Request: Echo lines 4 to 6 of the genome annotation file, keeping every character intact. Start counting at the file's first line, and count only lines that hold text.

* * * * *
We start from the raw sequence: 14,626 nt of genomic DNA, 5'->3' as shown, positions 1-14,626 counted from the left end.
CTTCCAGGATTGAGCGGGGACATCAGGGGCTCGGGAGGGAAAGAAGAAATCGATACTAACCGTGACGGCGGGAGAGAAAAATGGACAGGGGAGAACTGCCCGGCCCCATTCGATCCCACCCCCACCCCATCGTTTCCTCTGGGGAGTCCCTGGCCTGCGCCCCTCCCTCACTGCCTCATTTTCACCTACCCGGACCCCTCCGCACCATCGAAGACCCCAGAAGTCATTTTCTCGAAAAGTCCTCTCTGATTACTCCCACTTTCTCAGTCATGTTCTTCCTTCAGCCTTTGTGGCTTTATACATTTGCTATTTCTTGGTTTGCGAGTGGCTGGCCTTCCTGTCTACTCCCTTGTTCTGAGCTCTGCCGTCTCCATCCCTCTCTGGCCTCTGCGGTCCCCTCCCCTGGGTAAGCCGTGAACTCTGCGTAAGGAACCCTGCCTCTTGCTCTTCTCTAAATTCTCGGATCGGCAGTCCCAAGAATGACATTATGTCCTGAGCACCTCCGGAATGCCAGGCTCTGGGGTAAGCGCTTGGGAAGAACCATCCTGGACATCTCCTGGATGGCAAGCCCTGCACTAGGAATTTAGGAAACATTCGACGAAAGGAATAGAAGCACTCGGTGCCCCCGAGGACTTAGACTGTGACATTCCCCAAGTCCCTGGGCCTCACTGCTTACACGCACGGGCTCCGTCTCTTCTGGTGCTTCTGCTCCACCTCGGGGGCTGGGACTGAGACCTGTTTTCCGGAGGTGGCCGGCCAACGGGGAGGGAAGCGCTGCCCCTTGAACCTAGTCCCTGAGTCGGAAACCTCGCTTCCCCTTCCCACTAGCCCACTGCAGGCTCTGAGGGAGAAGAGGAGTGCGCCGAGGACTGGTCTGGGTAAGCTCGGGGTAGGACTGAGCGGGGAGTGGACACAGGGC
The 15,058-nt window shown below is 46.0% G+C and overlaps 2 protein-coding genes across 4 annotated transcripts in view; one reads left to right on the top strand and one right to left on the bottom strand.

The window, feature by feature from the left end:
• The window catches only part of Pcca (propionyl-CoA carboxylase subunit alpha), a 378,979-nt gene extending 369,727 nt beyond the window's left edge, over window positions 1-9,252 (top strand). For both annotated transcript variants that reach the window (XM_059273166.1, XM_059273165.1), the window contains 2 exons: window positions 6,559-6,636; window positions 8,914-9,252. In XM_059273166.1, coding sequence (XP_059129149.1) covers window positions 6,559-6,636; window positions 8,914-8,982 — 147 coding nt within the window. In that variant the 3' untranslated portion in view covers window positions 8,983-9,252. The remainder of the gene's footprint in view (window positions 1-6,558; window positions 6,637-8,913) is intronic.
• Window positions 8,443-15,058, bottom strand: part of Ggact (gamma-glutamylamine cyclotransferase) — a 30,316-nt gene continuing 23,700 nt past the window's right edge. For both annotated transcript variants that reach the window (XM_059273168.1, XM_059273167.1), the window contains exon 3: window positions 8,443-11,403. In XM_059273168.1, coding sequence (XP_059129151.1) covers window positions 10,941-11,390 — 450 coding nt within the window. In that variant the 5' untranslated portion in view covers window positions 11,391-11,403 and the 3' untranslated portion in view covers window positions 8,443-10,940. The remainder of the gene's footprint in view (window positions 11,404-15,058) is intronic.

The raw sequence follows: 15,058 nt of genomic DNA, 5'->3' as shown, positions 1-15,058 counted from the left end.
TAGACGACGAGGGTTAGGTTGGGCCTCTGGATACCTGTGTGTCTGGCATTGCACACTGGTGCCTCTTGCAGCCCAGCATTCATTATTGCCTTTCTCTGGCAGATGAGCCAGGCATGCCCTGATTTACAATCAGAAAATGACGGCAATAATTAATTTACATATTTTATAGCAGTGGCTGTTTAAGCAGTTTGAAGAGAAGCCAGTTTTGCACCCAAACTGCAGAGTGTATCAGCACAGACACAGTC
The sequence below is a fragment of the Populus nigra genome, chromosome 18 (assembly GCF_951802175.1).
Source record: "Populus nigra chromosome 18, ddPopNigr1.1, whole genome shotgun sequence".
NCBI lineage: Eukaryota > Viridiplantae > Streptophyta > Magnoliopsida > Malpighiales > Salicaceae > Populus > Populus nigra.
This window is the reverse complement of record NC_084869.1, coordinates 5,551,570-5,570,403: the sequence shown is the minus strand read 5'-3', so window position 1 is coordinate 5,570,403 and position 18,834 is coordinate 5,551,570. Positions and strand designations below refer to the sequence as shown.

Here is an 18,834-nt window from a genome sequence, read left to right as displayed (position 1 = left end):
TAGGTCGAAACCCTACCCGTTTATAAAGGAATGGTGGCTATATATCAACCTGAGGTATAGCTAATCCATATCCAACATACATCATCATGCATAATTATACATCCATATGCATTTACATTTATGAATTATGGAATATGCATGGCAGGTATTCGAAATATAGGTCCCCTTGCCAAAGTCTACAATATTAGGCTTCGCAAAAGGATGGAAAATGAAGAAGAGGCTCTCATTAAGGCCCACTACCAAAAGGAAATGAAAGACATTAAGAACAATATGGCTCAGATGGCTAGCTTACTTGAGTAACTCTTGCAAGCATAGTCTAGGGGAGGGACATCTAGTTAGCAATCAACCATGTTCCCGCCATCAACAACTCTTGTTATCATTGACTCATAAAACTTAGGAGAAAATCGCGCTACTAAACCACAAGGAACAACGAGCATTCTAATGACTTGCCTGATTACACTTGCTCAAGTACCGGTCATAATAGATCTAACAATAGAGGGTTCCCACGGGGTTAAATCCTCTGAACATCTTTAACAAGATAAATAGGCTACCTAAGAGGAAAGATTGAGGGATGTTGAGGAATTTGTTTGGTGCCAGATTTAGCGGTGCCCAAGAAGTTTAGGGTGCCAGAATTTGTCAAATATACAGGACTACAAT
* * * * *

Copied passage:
The window, feature by feature from the left end:
• The window catches only part of Pcca (propionyl-CoA carboxylase subunit alpha), a 378,979-nt gene extending 369,727 nt beyond the window's left edge, over window positions 1-9,252 (top strand). For both annotated transcript variants that reach the window (XM_059273166.1, XM_059273165.1), the window contains 2 exons: window positions 6,559-6,636; window positions 8,914-9,252. In XM_059273166.1, coding sequence (XP_059129149.1) covers window positions 6,559-6,636; window positions 8,914-8,982 — 147 coding nt within the window. In that variant the 3' untranslated portion in view covers window positions 8,983-9,252. The remainder of the gene's footprint in view (window positions 1-6,558; window positions 6,637-8,913) is intronic.
• Window positions 8,443-15,058, bottom strand: part of Ggact (gamma-glutamylamine cyclotransferase) — a 30,316-nt gene continuing 23,700 nt past the window's right edge. For both annotated transcript variants that reach the window (XM_059273168.1, XM_059273167.1), the window contains exon 3: window positions 8,443-11,403. In XM_059273168.1, coding sequence (XP_059129151.1) covers window positions 10,941-11,390 — 450 coding nt within the window. In that variant the 5' untranslated portion in view covers window positions 11,391-11,403 and the 3' untranslated portion in view covers window positions 8,443-10,940. The remainder of the gene's footprint in view (window positions 11,404-15,058) is intronic.